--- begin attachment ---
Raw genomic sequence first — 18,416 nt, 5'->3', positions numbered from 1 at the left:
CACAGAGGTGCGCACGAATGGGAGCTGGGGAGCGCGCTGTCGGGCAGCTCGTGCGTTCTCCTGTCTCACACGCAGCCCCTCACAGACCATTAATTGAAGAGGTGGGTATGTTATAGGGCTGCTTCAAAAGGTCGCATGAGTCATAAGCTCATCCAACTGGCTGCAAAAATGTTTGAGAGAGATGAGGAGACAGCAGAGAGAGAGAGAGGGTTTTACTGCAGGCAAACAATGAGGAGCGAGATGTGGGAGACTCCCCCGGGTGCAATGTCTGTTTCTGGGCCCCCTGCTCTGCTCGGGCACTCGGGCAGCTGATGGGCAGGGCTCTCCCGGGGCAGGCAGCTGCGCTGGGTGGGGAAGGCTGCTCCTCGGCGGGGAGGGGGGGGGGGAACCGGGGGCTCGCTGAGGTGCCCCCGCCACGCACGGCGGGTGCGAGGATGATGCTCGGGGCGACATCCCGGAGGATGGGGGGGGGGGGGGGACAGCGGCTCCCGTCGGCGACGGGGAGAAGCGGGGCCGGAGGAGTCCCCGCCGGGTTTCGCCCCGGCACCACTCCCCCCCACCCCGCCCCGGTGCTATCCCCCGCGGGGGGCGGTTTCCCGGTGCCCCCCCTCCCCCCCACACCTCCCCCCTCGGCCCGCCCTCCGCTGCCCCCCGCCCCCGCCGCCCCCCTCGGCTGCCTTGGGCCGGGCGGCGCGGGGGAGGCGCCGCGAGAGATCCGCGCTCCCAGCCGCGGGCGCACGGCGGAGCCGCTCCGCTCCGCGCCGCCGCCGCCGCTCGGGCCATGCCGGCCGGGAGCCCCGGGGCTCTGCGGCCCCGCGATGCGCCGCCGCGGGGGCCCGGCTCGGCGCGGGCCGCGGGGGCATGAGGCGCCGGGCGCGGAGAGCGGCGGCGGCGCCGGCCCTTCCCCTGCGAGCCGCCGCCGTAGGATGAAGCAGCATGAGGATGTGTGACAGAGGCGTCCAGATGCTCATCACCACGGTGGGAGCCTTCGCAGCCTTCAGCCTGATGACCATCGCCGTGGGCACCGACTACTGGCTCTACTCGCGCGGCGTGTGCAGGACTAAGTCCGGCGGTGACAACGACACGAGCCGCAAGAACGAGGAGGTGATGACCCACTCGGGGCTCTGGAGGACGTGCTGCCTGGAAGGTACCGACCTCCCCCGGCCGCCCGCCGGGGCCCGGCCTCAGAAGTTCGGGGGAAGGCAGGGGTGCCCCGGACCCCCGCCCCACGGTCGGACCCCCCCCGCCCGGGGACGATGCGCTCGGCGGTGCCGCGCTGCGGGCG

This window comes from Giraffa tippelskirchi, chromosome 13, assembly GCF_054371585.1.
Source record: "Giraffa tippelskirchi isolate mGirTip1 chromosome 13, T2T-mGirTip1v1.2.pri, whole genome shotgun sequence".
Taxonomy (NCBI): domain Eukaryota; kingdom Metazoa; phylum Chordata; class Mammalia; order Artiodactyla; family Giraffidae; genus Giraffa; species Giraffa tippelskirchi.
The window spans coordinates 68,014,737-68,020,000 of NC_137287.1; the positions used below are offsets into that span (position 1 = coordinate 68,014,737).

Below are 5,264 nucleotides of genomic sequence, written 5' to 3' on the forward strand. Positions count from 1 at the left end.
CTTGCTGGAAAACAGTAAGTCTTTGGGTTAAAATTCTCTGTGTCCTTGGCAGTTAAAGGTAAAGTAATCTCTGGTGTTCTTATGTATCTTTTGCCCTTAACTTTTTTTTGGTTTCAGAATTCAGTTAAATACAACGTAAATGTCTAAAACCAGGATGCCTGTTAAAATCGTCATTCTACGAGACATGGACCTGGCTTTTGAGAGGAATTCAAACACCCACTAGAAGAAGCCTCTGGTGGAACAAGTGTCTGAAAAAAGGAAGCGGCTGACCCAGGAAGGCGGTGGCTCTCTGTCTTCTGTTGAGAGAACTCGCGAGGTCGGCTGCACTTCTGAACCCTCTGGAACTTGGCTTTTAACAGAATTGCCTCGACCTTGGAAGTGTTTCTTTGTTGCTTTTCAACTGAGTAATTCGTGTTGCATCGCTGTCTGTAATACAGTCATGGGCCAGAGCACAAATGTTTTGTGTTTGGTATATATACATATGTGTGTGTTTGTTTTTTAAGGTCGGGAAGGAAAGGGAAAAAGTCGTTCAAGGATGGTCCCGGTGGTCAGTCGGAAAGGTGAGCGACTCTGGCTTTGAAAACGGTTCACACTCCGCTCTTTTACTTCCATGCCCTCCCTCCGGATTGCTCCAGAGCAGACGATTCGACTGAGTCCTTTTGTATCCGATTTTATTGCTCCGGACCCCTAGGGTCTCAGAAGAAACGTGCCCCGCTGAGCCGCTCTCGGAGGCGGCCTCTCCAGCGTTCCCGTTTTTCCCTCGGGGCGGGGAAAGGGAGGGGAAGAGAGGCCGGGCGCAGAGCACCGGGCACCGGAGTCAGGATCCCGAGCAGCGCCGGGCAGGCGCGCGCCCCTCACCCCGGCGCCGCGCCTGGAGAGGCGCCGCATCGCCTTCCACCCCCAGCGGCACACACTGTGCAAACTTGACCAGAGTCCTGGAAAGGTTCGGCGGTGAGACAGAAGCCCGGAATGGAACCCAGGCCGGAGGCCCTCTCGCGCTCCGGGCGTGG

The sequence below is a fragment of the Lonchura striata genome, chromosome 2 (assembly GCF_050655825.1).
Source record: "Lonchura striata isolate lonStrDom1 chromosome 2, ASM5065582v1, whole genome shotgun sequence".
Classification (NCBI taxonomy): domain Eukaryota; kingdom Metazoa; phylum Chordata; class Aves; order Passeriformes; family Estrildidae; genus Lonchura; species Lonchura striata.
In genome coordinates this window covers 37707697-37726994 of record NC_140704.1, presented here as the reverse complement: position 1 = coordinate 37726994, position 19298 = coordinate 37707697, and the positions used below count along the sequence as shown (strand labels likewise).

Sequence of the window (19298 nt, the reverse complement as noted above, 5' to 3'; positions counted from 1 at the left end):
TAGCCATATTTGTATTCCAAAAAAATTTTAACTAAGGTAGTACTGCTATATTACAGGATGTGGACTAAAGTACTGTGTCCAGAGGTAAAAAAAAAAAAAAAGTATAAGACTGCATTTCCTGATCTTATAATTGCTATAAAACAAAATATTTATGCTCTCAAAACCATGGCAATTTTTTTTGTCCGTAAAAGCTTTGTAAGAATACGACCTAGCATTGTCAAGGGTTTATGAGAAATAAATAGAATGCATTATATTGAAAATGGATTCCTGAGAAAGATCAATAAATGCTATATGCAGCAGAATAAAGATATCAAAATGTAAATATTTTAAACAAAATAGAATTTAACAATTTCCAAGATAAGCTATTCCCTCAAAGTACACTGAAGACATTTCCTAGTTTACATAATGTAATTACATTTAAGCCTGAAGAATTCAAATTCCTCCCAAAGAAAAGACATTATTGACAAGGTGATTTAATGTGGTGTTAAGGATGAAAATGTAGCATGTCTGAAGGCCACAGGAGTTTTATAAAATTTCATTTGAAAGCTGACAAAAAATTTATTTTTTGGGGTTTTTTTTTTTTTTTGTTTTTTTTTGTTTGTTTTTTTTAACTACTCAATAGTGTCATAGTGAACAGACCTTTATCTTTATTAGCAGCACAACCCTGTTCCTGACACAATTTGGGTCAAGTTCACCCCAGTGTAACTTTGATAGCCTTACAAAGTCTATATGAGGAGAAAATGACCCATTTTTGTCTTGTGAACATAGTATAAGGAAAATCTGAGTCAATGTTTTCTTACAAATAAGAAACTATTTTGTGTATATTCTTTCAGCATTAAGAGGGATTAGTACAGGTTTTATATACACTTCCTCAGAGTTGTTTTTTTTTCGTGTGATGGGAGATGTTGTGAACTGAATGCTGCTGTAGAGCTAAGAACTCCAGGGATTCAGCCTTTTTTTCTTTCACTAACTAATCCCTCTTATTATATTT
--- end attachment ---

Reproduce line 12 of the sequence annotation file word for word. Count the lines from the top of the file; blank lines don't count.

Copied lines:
In genome coordinates this window covers 37707697-37726994 of record NC_140704.1, presented here as the reverse complement: position 1 = coordinate 37726994, position 19298 = coordinate 37707697, and the positions used below count along the sequence as shown (strand labels likewise).